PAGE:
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I read this link and I have similar question.

Suppose given two Arrays $A$ that is sorted array with length $n$ and $B$ unsorted array with length $n$. We want to find union of two arrays (i.e. we try to compute $A\cup B$) with comparison computation model. Can we claim that the lower bound of this problem is $\Omega(n\log n)$?

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  • $\begingroup$ I suppose you want the resulting array to be sorted? $\endgroup$
    – Nathaniel
    May 22 at 9:31
  • $\begingroup$ No, I want just compute $A\cup B$. $\endgroup$
    – ErroR
    May 22 at 9:31
  • $\begingroup$ So you want an array of elements that appear in $A$ or in $B$, without duplicates? $\endgroup$
    – Nathaniel
    May 22 at 9:33
  • $\begingroup$ According to union definition, yes. $\endgroup$
    – ErroR
    May 22 at 9:34
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    $\begingroup$ Since $A$ and $B$ are not sets but arrays, it is not obvious, for example $A$ or $B$ could already contain duplicates. Mathematical notations and their use in computer science are not always clears, that's why you have to be precise in what you ask from the start. $\endgroup$
    – Nathaniel
    May 22 at 9:44

2 Answers 2

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I think this is possible in $\mathcal{O}(n)$ average case, using hashtables.

You just need to create a hashtable of your elements, and before adding a new one to the result, you can check in $\mathcal{O}(1)$ average if it is already present, and add it to the hashtable if not.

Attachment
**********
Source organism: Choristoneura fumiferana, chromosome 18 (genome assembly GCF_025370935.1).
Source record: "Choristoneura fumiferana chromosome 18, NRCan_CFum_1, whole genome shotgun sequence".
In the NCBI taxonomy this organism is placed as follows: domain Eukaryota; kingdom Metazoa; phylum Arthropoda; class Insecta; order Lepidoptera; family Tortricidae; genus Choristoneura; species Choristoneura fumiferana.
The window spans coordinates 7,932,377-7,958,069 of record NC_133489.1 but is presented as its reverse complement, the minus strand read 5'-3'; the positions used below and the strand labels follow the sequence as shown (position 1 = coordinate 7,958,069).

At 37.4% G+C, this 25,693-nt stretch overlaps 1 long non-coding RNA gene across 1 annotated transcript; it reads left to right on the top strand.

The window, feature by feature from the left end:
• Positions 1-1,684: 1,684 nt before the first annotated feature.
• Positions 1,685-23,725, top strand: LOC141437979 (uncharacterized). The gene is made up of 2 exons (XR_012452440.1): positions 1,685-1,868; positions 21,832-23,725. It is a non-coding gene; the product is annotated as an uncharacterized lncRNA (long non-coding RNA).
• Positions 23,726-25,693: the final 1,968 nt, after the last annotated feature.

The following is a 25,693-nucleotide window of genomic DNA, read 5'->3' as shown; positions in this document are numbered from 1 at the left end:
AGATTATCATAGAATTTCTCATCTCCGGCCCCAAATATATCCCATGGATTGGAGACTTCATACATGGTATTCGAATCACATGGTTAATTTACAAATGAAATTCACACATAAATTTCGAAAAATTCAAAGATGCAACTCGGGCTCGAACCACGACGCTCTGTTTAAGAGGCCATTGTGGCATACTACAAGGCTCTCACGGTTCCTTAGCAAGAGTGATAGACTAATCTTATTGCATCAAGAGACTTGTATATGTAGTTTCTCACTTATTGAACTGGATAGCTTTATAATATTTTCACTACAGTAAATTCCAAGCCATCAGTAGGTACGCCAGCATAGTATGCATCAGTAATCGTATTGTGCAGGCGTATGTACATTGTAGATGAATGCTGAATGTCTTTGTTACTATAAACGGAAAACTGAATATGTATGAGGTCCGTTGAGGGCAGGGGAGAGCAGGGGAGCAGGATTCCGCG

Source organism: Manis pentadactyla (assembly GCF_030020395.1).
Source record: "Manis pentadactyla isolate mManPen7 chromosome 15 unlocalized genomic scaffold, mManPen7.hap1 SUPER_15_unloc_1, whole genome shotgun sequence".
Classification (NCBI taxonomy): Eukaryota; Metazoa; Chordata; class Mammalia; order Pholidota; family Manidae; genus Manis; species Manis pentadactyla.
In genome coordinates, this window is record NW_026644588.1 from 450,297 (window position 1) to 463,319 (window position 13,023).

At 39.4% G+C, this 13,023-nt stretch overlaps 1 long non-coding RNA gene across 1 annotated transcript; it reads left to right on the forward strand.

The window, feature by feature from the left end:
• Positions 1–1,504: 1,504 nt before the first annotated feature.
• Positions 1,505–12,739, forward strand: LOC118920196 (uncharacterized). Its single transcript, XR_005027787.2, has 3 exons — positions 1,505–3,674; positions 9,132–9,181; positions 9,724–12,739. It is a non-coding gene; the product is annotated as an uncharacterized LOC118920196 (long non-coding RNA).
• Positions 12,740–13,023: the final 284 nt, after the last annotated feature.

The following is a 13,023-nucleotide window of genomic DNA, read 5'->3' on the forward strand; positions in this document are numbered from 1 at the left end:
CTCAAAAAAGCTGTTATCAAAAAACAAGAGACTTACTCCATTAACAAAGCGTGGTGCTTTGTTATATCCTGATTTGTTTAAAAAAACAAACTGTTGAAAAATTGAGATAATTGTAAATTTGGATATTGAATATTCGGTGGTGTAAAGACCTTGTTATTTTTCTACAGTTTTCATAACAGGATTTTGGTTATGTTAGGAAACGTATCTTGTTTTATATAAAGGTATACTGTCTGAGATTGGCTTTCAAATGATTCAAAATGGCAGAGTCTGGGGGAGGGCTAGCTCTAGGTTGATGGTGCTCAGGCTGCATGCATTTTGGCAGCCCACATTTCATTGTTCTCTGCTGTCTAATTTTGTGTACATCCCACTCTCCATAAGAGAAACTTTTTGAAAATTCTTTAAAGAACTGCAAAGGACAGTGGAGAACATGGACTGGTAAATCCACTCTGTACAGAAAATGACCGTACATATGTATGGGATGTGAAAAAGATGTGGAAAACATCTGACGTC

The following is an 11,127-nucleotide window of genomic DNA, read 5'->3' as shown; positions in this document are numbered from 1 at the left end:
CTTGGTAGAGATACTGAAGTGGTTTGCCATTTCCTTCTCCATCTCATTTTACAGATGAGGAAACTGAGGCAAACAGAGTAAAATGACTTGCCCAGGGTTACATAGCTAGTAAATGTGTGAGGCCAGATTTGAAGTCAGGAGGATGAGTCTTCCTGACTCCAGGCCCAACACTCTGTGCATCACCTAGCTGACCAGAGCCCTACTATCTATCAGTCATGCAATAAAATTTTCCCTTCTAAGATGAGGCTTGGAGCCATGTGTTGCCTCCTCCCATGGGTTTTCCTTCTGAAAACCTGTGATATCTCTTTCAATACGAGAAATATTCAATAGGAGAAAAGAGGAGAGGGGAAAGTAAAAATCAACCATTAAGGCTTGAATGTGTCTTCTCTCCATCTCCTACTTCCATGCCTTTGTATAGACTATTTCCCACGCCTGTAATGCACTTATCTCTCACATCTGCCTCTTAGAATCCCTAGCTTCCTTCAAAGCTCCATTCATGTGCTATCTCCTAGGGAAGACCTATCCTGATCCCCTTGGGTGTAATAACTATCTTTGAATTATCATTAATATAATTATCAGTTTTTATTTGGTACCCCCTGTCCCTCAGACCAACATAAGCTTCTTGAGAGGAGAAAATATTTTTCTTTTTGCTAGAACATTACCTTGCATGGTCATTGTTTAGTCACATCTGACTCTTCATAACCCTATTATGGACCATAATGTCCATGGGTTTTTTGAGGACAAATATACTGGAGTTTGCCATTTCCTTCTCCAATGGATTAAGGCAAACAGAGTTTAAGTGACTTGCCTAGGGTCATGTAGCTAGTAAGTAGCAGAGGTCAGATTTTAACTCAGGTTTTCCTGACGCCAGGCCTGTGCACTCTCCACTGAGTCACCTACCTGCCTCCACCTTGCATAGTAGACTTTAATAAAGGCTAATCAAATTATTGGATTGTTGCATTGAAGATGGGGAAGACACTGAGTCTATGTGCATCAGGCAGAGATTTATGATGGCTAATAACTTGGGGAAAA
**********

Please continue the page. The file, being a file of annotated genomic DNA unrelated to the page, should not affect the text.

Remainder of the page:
I suppose here that a comparison between two elements is done in $\mathcal{O}(1)$ time.

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  • $\begingroup$ I try to find a lower bound for the worst case. Thank you $\endgroup$
    – ErroR
    May 22 at 9:38
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    $\begingroup$ Please edit your question to include ALL the details of your request. $\endgroup$
    – Nathaniel
    May 22 at 9:46
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    $\begingroup$ (I take computed address/index to be outside comparison computation model.) $\endgroup$
    – greybeard
    May 23 at 5:13
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But I think this is possible in $O(n(log(n)))$. Since, you can set C=A (suppose that we have no duplicate in A) and then for addition of each member from B to C it is sufficient to search it in sorted array A and if it was not in A then add the member to C.

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  • $\begingroup$ So if every element of B is found in A: How many comparisons were needed? $\endgroup$
    – greybeard
    May 23 at 4:04
  • $\begingroup$ For each element of B we have at most $log(n)$ comparisons to know that the member is not in A. Then we have $O(n(log(n)))$. $\endgroup$ May 23 at 4:30
  • $\begingroup$ Now what is the But in Can we claim [this problem is in] Ω(nlogn)? and I think [finding the union of two arrays of length n] is possible in O(n(log(n)))? $\endgroup$
    – greybeard
    May 23 at 4:34
  • $\begingroup$ $\Omega(n(log(n))$ means that execution of the algorithm is more than some constant multiple of $n(log(n)$ but I said that execution of the algorithm is less than some constant multiple of $n(log(n)$ and this means $O(n(log(n))$ complexity. $\endgroup$ May 23 at 5:10

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